August 5, 2022 - 3:00pm

A new Lancet study suggests that monkeypox could be a sexually transmitted disease. Researchers analysed a 39-year-old male patient who presented typical symptoms of the disease, including a fever and lesions on the skin.

Semen collected from the patient in “acute phase of infection” — six days after the onset of symptoms — might contain a virus that could replicate, potentially capable of infecting others. The study concludes that sexual transmission of monkeypox may be possible, “especially in the current 2022 outbreak of the disease”.

The research does not dispute the common understanding of how monkeypox spreads: transmission occurs primarily through prolonged skin-to-skin contact with an infected person. The Centre for Disease Control (CDC) also posits that respiratory transmission is possible in close face-to-face interactions.

Jimmy Whitworth, Emeritus Professor of the London School of Hygiene and Tropical Medicine, told UnHerd: “This [study] does indeed strengthen suspicions that ‘this might be a viable route of transmission’.” But Prof. Whitworth also explained: “We don’t know how widespread this finding is in infected cases, nor how long live virus persists in semen.”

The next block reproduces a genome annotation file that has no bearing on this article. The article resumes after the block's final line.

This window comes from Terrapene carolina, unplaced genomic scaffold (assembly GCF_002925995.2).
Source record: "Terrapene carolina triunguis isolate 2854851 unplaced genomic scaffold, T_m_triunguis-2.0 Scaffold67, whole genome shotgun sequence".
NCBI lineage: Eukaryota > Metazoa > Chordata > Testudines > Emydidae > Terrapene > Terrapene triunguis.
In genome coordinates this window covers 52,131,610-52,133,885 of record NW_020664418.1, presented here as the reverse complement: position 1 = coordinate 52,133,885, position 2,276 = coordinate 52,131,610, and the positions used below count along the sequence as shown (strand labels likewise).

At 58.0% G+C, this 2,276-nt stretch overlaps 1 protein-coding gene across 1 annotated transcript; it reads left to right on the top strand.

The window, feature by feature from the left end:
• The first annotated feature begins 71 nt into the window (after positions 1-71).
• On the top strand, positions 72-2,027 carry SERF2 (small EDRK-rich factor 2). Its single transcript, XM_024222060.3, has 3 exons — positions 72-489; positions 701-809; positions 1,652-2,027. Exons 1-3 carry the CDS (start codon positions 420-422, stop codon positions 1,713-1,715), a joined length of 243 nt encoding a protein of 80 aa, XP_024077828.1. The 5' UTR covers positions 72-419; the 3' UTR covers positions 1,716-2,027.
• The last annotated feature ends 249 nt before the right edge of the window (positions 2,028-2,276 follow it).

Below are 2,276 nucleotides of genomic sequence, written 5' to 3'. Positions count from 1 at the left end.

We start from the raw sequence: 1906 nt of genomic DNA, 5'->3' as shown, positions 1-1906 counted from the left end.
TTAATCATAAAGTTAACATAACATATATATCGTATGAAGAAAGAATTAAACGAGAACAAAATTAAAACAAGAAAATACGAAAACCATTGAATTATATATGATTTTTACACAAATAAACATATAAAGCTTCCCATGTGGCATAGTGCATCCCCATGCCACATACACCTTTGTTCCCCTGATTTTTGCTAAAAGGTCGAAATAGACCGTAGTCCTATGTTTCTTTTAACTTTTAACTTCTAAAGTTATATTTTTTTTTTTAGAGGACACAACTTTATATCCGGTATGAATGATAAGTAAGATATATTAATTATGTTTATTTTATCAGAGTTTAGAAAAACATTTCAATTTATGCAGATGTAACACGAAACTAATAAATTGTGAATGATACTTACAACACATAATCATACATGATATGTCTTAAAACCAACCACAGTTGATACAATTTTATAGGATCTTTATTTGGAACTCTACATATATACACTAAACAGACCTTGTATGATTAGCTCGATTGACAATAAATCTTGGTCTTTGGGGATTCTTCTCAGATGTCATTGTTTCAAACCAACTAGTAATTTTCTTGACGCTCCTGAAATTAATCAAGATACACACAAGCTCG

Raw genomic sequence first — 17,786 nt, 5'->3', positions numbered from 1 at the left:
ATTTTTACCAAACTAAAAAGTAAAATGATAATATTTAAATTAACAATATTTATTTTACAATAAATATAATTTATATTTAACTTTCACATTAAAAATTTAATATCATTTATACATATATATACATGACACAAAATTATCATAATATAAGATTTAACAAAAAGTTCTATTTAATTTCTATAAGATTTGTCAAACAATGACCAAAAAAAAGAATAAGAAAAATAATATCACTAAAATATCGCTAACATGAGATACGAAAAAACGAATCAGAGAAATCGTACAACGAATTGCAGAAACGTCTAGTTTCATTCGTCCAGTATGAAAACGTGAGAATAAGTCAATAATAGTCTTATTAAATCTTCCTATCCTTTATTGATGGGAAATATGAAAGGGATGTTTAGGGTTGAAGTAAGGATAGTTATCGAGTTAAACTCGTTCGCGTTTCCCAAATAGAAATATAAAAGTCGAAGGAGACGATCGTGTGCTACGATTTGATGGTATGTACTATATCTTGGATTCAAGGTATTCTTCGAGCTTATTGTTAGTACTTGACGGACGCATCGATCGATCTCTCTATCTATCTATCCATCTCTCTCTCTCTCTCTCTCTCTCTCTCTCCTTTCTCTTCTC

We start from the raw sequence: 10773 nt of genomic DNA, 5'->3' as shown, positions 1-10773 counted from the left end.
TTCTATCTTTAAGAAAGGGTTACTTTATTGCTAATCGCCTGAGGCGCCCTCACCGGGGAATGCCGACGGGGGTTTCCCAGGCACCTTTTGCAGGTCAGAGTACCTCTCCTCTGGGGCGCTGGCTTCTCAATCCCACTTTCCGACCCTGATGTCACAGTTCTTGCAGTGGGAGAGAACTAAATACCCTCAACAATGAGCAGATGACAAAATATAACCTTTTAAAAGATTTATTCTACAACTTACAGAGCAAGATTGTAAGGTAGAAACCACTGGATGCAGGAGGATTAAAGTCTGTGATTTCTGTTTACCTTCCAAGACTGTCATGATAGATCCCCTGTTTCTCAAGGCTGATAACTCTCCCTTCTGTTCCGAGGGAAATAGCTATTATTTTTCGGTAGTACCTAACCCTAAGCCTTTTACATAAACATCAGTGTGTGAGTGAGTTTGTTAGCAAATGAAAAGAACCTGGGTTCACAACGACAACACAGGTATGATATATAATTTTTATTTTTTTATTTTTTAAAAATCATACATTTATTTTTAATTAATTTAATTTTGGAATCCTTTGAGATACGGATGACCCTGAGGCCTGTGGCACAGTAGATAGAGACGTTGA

Since the outbreak in May this year, debate has raged over whether monkeypox should be classified as an STI. Public health officials fear that labelling the disease as such may not only be inaccurate, but it could also stigmatise marginalised communities. In remarks delivered last week, Director General of the World Health Organisation, Tedros Adhanom Ghebreyesus, called on social media platforms, tech companies and news organisations to “prevent harmful information and stigma around monkeypox”. Several media publications have also followed suit, with Men’s Health saying that it amounted to “misinformation”, while USA Today ran the headline: “Monkeypox is spreading through sex, but it’s not an STI. Why calling it one is a problem.” Fortune Magazine had an epidemiologist “debunk” the “myth” that monkeypox was sexually transmitted.

But in light of the Lancet study, this narrative could soon change. Although the paper notes that further research is required, its findings support the idea that the transmission of monkeypox during sexual activity is a “viable and recognised route”.

is a reporter for UnHerd.